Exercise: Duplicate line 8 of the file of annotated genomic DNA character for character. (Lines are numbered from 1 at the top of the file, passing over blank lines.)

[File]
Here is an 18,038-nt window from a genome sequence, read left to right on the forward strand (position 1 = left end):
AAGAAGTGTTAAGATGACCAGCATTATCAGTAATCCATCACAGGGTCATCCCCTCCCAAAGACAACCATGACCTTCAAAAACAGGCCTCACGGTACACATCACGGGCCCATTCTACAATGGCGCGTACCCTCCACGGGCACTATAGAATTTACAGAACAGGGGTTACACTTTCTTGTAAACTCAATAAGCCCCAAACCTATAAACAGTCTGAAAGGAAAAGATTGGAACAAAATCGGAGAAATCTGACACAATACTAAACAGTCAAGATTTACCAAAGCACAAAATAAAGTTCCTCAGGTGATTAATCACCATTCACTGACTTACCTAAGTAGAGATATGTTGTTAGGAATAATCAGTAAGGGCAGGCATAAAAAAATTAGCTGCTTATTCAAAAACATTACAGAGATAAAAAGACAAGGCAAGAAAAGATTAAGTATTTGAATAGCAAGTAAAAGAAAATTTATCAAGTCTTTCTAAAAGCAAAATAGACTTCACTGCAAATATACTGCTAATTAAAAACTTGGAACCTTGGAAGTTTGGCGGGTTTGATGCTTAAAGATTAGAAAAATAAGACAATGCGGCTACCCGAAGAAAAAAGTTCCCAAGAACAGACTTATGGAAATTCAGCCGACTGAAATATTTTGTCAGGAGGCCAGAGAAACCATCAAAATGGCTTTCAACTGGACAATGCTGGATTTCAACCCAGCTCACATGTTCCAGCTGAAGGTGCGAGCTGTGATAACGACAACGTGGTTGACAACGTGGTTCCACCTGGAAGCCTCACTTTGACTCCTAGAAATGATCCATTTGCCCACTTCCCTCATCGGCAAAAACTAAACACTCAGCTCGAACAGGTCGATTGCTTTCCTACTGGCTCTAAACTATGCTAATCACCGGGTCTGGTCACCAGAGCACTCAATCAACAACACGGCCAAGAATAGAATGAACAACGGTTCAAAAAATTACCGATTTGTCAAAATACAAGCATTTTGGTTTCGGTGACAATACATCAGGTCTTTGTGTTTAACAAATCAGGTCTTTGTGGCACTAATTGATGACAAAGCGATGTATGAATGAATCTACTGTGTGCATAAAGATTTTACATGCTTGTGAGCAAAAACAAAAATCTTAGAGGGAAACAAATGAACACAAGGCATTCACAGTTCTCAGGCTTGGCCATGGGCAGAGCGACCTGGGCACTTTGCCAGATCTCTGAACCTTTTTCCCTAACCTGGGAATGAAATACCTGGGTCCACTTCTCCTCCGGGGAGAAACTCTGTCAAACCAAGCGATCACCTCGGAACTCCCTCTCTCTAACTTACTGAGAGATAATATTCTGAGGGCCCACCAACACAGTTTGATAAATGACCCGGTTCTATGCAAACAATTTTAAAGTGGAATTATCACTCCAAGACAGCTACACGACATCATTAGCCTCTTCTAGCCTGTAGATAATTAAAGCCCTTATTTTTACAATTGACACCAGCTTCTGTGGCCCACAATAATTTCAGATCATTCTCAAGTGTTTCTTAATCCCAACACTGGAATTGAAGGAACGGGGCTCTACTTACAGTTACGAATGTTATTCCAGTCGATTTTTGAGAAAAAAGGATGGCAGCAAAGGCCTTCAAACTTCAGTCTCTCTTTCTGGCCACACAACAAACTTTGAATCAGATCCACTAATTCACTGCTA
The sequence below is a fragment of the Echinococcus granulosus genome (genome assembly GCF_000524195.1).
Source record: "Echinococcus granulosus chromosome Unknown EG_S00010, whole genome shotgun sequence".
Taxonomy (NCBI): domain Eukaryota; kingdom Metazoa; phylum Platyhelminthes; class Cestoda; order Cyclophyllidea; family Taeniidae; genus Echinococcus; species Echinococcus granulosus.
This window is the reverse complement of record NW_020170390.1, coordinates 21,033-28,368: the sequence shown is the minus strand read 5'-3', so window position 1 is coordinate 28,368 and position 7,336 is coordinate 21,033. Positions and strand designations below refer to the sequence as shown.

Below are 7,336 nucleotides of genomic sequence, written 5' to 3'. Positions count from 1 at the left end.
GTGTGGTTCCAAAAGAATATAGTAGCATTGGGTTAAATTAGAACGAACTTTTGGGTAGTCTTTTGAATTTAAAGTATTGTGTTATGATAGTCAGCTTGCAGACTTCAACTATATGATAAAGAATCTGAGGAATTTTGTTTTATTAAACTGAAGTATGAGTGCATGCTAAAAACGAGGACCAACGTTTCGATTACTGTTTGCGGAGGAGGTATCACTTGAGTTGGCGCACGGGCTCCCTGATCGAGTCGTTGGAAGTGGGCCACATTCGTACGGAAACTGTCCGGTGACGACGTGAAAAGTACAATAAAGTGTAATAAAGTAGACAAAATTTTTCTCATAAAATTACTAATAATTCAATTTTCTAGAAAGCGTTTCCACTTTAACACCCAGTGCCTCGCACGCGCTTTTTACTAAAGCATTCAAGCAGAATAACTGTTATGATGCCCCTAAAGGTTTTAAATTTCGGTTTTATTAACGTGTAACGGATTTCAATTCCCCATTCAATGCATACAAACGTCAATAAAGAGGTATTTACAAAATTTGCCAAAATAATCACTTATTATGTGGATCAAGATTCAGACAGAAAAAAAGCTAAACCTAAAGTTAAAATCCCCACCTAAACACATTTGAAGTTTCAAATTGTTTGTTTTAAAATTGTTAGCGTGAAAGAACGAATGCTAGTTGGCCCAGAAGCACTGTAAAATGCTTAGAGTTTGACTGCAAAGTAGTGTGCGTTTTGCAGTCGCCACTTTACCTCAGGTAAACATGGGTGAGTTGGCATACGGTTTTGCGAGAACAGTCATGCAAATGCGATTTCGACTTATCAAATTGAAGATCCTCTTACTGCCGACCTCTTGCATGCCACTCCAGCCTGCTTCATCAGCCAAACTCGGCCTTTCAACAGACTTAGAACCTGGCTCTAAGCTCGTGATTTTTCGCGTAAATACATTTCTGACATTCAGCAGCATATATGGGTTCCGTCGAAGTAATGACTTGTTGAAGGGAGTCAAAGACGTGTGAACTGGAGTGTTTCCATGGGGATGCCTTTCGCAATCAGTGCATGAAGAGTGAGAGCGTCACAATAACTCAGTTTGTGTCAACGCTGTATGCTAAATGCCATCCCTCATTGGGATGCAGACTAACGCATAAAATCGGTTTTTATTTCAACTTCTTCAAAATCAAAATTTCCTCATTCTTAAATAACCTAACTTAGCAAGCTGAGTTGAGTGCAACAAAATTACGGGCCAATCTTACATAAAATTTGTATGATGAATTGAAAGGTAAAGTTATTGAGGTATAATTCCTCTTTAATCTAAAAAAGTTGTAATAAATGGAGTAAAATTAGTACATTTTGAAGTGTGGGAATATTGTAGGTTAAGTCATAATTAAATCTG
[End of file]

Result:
GTGTGGTTCCAAAAGAATATAGTAGCATTGGGTTAAATTAGAACGAACTTTTGGGTAGTCTTTTGAATTTAAAGTATTGTGTTATGATAGTCAGCTTGCAGACTTCAACTATATGATAAAGAATCTGAGGAATTTTGTTTTATTAAACTGAAGTATGAGTGCATGCTAAAAACGAGGACCAACGTTTCGATTACTGTTTGCGGAGGAGGTATCACTTGAGTTGGCGCACGGGCTCCCTGATCGAGTCGTTGGAAGTGGGCCACATTCGTACGGAAACTGTCCGGTGACGACGTGAAAAGTACAATAAAGTGTAATAAAGTAGACAAAATTTTTCTCATAAAATTACTAATAATTCAATTTTCTAGAAAGCGTTTCCACTTTAACACCCAGTGCCTCGCACGCGCTTTTTACTAAAGCATTCAAGCAGAATAACTGTTATGATGCCCCTAAAGGTTTTAAATTTCGGTTTTATTAACGTGTAACGGATTTCAATTCCCCATTCAATGCATACAAACGTCAATAAAGAGGTATTTACAAAATTTGCCAAAATAATCACTTATTATGTGGATCAAGATTCAGACAGAAAAAAAGCTAAACCTAAAGTTAAAATCCCCACCTAAACACATTTGAAGTTTCAAATTGTTTGTTTTAAAATTGTTAGCGTGAAAGAACGAATGCTAGTTGGCCCAGAAGCACTGTAAAATGCTTAGAGTTTGACTGCAAAGTAGTGTGCGTTTTGCAGTCGCCACTTTACCTCAGGTAAACATGGGTGAGTTGGCATACGGTTTTGCGAGAACAGTCATGCAAATGCGATTTCGACTTATCAAATTGAAGATCCTCTTACTGCCGACCTCTTGCATGCCACTCCAGCCTGCTTCATCAGCCAAACTCGGCCTTTCAACAGACTTAGAACCTGGCTCTAAGCTCGTGATTTTTCGCGTAAATACATTTCTGACATTCAGCAGCATATATGGGTTCCGTCGAAGTAATGACTTGTTGAAGGGAGTCAAAGACGTGTGAACTGGAGTGTTTCCATGGGGATGCCTTTCGCAATCAGTGCATGAAGAGTGAGAGCGTCACAATAACTCAGTTTGTGTCAACGCTGTATGCTAAATGCCATCCCTCATTGGGATGCAGACTAACGCATAAAATCGGTTTTTATTTCAACTTCTTCAAAATCAAAATTTCCTCATTCTTAAATAACCTAACTTAGCAAGCTGAGTTGAGTGCAACAAAATTACGGGCCAATCTTACATAAAATTTGTATGATGAATTGAAAGGTAAAGTTATTGAGGTATAATTCCTCTTTAATCTAAAAAAGTTGTAATAAATGGAGTAAAATTAGTACATTTTGAAGTGTGGGAATATTGTAGGTTAAGTCATAATTAAATCTG